Drum Sander vs Planer (Thicknesser). Which One Should You Get?

A planer and drum sander complement each other in the preparation of lumber for use in woodworking and carpentry projects. You could conceivably use a drum sander to prepare a piece of lumber in terms of making it smooth. This process would however take much longer than with a planer and would most likely cost you a lot of time and sanding belts while doing so.

A planer is used for milling down lumber into the desired thickness by removing relatively large shavings of wood from lumber. The drum sander is mainly used to reduce the thickness of thin wood stock, lumber with tricky grain structures, and end-grain cutting boards.

The drum sander can also be used after the planer in order to sand the planed surface of the lumber into a smooth finish, ready for processing.

A drum sander and planer are both valuable tools when starting on bigger woodworking jobs. Both machines reduce the thickness of wood into desired dimensions in preparation for your woodworking project.

Let’s see how the planer and drum sander complement each other.

How Is a Drum Sander Different From a Planer?

A drum sander is a woodworking machine that is used to sand a piece of lumber.

Drum Sander on Stand

The drum sander basically consists of a horizontal drum, covered in sandpaper that spins parallel to the feed table. The drum sanding machine has either a manual feed or an automated feed that forces the lumber through a channel that holds the lumber up against the rotating sanding drum.

Replacing Drum Sander belt

As the lumber feeds through the drum sanding machine, the side of the lumber facing the roller is sanded smooth. A four-sided piece of lumber would need to be fed through the sander four times if all the sides require sanding.

Drum Sander Pros

The major advantage of a drum sander is its ability to reduce the thickness of stock thinner than 1/8 -inch. Hence a drum sander is also called the thickness sander.

You are able to use it on workpieces with complex grain structures. The sanded surface also has a better finish compared to planed surface.

Drum sanders are mostly used in industrial woodworking and joinery applications such as furniture factories where large pieces of lumber need to be given a smooth finish.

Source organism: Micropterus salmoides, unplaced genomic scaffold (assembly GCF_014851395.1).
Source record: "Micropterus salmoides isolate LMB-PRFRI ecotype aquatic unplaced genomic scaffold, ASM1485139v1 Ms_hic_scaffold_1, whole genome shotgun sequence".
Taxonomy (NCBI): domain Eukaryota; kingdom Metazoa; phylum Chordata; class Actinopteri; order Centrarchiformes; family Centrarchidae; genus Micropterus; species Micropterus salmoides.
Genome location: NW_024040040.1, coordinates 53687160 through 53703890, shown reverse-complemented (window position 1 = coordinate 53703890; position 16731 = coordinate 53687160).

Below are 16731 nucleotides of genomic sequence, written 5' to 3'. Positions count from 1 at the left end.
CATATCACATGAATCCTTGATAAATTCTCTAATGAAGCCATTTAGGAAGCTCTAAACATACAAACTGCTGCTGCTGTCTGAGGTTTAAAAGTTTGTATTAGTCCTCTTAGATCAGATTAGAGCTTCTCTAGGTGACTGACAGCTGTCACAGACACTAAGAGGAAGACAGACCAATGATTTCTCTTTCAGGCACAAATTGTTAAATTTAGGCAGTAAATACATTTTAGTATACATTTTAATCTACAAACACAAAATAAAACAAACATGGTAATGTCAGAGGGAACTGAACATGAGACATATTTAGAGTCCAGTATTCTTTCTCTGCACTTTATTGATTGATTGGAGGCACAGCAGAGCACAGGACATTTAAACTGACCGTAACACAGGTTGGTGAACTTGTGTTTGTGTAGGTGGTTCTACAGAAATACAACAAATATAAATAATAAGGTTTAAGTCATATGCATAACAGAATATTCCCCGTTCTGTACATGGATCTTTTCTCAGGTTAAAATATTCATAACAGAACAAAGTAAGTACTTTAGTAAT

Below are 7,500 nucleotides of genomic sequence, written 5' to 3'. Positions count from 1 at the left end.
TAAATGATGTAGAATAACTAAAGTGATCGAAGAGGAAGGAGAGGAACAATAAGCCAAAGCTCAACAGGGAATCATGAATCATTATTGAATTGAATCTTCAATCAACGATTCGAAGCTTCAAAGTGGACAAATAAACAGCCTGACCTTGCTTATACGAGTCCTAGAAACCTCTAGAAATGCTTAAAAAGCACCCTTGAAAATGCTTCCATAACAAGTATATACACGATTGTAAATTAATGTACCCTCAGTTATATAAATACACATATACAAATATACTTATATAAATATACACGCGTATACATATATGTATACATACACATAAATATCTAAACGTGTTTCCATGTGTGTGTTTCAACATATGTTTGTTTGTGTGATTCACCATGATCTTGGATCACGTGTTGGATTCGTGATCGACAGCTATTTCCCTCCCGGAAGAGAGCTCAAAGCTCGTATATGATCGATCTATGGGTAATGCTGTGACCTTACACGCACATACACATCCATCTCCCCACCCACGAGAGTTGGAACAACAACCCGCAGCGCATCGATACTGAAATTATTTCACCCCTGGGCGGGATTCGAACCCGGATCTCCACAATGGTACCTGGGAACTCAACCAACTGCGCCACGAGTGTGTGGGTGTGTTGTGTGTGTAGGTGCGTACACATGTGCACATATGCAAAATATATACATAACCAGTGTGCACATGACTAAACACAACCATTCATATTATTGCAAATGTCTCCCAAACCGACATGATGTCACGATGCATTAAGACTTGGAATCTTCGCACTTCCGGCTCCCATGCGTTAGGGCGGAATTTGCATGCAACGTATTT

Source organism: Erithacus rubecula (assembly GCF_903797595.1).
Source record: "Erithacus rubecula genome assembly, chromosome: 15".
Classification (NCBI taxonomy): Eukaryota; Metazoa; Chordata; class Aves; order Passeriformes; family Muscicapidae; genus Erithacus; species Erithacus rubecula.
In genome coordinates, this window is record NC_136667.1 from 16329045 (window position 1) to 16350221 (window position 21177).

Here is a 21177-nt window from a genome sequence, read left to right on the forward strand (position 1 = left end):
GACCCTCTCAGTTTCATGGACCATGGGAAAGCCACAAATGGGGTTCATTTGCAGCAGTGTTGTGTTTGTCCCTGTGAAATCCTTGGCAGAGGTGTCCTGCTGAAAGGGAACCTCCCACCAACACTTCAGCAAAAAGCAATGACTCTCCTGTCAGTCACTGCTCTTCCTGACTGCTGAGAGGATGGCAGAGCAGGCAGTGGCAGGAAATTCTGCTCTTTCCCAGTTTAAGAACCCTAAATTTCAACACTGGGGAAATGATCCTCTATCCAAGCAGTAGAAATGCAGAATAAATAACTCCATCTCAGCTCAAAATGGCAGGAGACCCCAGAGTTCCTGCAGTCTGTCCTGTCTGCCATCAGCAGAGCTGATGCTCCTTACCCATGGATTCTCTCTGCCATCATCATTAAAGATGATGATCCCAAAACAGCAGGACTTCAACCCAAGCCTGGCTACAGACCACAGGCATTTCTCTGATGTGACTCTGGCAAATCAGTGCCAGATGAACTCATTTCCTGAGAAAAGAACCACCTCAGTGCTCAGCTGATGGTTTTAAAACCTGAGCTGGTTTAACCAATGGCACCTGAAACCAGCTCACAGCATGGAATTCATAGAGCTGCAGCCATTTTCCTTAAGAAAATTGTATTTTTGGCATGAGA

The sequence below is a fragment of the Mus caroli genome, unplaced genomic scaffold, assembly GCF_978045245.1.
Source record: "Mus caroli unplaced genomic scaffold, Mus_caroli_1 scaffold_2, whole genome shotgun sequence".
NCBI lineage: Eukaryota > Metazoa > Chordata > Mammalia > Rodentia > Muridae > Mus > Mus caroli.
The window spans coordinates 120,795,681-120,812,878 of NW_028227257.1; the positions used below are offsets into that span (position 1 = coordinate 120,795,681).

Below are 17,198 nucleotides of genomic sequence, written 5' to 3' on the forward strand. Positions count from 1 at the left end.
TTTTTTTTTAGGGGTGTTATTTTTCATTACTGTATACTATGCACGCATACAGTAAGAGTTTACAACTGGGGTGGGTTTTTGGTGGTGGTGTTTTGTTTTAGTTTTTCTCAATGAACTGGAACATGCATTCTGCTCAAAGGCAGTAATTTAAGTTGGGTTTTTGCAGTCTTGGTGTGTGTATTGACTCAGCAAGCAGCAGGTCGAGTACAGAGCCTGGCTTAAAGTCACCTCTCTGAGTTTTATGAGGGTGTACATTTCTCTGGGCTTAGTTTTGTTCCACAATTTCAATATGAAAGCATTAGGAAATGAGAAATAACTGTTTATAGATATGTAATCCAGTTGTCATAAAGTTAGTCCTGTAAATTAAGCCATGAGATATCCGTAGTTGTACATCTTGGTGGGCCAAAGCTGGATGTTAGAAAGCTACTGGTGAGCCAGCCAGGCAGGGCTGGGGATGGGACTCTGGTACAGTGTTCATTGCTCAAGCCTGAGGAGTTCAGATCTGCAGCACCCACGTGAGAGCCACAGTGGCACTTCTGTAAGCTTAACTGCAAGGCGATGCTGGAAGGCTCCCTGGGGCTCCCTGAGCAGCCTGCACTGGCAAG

How Is a Planer Different from a Drum Sander?

A bench planer is a wood milling machine that is similar in operation to a drum sander. Instead of a sanding drum, the planer has a spindle or cutter head, fitted with two or more very sharp metal blades. As the cutter head rotates the blades shave pieces of wood off the surface of the lumber.

Working of a Thickness Planer

A bench planer is also often called a thicknesser or a thickness planer As the name implies, the blades carve the wood into the desired thickness.

The planer generally has an automated feed that draws the lumber through a channel in the machine while the blade shaves wood off the side facing the blade.

Some smaller models of planers do not have a feed but rely on the plank to be fed manually over the rotating blades. As you can imagine, extreme care needs to be taken not to touch the blade with any body part or piece of clothing as this could be disastrous in terms of personal injury.

Thickness Planer vs Drum Sander Comparison

  Thickness Planer Drum Sander
Working Shaves material using carbide or steel blades Sand wood with an abrasive drum
Type Wood milling machine. Wood sander
Purpose Reduce thickness

Make the thickness of a jointed board parallel

Reduce thickness.

Smooth the surface

Advantages Faster material removal rate.

Shavings are easy to clean and have lower health risks.

Can straighten cupping with the help of jigs.

Ability to sand thin stock.

Reduce the thickness of end grain Cutting boards.

The resulting surface has a smoother finish.

Cons Not suitable for end grain boards.

Can’t work with very thin workpieces.

Occurrence of tear-outs when the grain direction is wrong or tricky.

Low material removal rate. Require several passes.

Softwood may gum-up sandpaper making it less effective.

Fine sanding dust is unhealthy compared to shavings.


Best Drum Sander
Benchtop Drum Sander
Check Price Here

Best Planer
Benchtop Planer
See Price Here

Can a Drum Sander Replace a Planer?

Drum sanders and a planer do effectively perform very similar tasks by removing wood from the surface of a piece of lumber.

The difference between the drum sander and planer lies in their very specific uses.

Thickness Planer

The planer is used to reduce a piece of lumber down to the desired thickness.